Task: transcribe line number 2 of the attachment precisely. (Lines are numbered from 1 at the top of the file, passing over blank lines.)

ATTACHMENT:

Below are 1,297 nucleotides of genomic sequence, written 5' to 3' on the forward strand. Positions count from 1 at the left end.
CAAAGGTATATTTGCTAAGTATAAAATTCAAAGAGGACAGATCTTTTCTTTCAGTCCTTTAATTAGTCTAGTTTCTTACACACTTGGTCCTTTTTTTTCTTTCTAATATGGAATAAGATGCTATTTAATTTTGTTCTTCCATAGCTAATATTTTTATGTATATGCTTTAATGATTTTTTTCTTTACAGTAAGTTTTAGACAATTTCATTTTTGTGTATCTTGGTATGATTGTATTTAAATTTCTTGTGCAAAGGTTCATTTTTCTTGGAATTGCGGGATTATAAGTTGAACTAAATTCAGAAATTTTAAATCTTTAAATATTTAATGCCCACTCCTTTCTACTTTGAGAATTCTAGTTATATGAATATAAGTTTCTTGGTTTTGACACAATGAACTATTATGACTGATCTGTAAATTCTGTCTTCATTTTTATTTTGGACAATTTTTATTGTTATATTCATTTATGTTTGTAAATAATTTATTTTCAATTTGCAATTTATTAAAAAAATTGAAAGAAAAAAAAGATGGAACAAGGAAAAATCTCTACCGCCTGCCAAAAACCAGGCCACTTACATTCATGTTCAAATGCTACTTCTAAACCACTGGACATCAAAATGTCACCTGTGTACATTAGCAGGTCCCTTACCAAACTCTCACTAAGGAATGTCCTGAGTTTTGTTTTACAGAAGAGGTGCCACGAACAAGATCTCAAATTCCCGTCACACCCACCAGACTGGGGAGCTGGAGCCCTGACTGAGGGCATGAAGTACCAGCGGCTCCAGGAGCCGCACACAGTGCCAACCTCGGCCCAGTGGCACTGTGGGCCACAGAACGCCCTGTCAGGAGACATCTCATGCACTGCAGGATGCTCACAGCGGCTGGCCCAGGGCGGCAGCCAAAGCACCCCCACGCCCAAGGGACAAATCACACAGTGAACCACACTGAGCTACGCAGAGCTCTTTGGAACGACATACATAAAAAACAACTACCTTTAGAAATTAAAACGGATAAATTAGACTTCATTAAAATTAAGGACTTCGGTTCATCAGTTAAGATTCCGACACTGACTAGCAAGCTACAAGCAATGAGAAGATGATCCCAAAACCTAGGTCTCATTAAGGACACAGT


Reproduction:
CAAAGGTATATTTGCTAAGTATAAAATTCAAAGAGGACAGATCTTTTCTTTCAGTCCTTTAATTAGTCTAGTTTCTTACACACTTGGTCCTTTTTTTTCTTTCTAATATGGAATAAGATGCTATTTAATTTTGTTCTTCCATAGCTAATATTTTTATGTATATGCTTTAATGATTTTTTTCTTTACAGTAAGTTTTAGACAATTTCATTTTTGTGTATCTTGGTATGATTGTATTTAAATTTCTTGTGCAAAGGTTCATTTTTCTTGGAATTGCGGGATTATAAGTTGAACTAAATTCAGAAATTTTAAATCTTTAAATATTTAATGCCCACTCCTTTCTACTTTGAGAATTCTAGTTATATGAATATAAGTTTCTTGGTTTTGACACAATGAACTATTATGACTGATCTGTAAATTCTGTCTTCATTTTTATTTTGGACAATTTTTATTGTTATATTCATTTATGTTTGTAAATAATTTATTTTCAATTTGCAATTTATTAAAAAAATTGAAAGAAAAAAAAGATGGAACAAGGAAAAATCTCTACCGCCTGCCAAAAACCAGGCCACTTACATTCATGTTCAAATGCTACTTCTAAACCACTGGACATCAAAATGTCACCTGTGTACATTAGCAGGTCCCTTACCAAACTCTCACTAAGGAATGTCCTGAGTTTTGTTTTACAGAAGAGGTGCCACGAACAAGATCTCAAATTCCCGTCACACCCACCAGACTGGGGAGCTGGAGCCCTGACTGAGGGCATGAAGTACCAGCGGCTCCAGGAGCCGCACACAGTGCCAACCTCGGCCCAGTGGCACTGTGGGCCACAGAACGCCCTGTCAGGAGACATCTCATGCACTGCAGGATGCTCACAGCGGCTGGCCCAGGGCGGCAGCCAAAGCACCCCCACGCCCAAGGGACAAATCACACAGTGAACCACACTGAGCTACGCAGAGCTCTTTGGAACGACATACATAAAAAACAACTACCTTTAGAAATTAAAACGGATAAATTAGACTTCATTAAAATTAAGGACTTCGGTTCATCAGTTAAGATTCCGACACTGACTAGCAAGCTACAAGCAATGAGAAGATGATCCCAAAACCTAGGTCTCATTAAGGACACAGT